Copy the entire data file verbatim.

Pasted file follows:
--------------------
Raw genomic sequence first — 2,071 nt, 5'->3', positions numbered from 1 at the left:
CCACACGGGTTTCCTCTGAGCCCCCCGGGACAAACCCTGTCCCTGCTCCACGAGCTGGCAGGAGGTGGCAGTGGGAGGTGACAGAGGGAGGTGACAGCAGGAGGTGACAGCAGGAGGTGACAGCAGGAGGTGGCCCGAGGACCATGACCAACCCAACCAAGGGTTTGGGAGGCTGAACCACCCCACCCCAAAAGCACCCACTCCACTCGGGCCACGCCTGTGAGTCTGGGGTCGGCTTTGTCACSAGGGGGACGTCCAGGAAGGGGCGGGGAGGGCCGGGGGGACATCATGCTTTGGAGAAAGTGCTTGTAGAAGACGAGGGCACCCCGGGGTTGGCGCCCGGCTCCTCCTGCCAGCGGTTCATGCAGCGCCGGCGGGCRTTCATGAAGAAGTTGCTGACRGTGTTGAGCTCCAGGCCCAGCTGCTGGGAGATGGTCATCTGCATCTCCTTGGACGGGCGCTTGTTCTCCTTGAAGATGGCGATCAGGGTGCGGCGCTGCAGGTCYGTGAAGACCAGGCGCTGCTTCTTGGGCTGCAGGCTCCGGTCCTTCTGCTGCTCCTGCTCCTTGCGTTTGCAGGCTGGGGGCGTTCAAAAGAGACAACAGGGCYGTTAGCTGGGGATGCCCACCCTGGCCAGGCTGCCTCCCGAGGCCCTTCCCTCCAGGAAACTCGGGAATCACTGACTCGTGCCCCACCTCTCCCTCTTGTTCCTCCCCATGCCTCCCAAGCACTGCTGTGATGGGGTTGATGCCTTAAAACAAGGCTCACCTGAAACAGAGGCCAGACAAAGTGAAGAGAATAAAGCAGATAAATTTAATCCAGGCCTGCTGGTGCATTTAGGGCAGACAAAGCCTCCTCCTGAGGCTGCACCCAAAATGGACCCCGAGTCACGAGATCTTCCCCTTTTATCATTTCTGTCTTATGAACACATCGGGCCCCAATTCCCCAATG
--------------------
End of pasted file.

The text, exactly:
Raw genomic sequence first — 2,071 nt, 5'->3', positions numbered from 1 at the left:
CCACACGGGTTTCCTCTGAGCCCCCCGGGACAAACCCTGTCCCTGCTCCACGAGCTGGCAGGAGGTGGCAGTGGGAGGTGACAGAGGGAGGTGACAGCAGGAGGTGACAGCAGGAGGTGACAGCAGGAGGTGGCCCGAGGACCATGACCAACCCAACCAAGGGTTTGGGAGGCTGAACCACCCCACCCCAAAAGCACCCACTCCACTCGGGCCACGCCTGTGAGTCTGGGGTCGGCTTTGTCACSAGGGGGACGTCCAGGAAGGGGCGGGGAGGGCCGGGGGGACATCATGCTTTGGAGAAAGTGCTTGTAGAAGACGAGGGCACCCCGGGGTTGGCGCCCGGCTCCTCCTGCCAGCGGTTCATGCAGCGCCGGCGGGCRTTCATGAAGAAGTTGCTGACRGTGTTGAGCTCCAGGCCCAGCTGCTGGGAGATGGTCATCTGCATCTCCTTGGACGGGCGCTTGTTCTCCTTGAAGATGGCGATCAGGGTGCGGCGCTGCAGGTCYGTGAAGACCAGGCGCTGCTTCTTGGGCTGCAGGCTCCGGTCCTTCTGCTGCTCCTGCTCCTTGCGTTTGCAGGCTGGGGGCGTTCAAAAGAGACAACAGGGCYGTTAGCTGGGGATGCCCACCCTGGCCAGGCTGCCTCCCGAGGCCCTTCCCTCCAGGAAACTCGGGAATCACTGACTCGTGCCCCACCTCTCCCTCTTGTTCCTCCCCATGCCTCCCAAGCACTGCTGTGATGGGGTTGATGCCTTAAAACAAGGCTCACCTGAAACAGAGGCCAGACAAAGTGAAGAGAATAAAGCAGATAAATTTAATCCAGGCCTGCTGGTGCATTTAGGGCAGACAAAGCCTCCTCCTGAGGCTGCACCCAAAATGGACCCCGAGTCACGAGATCTTCCCCTTTTATCATTTCTGTCTTATGAACACATCGGGCCCCAATTCCCCAATG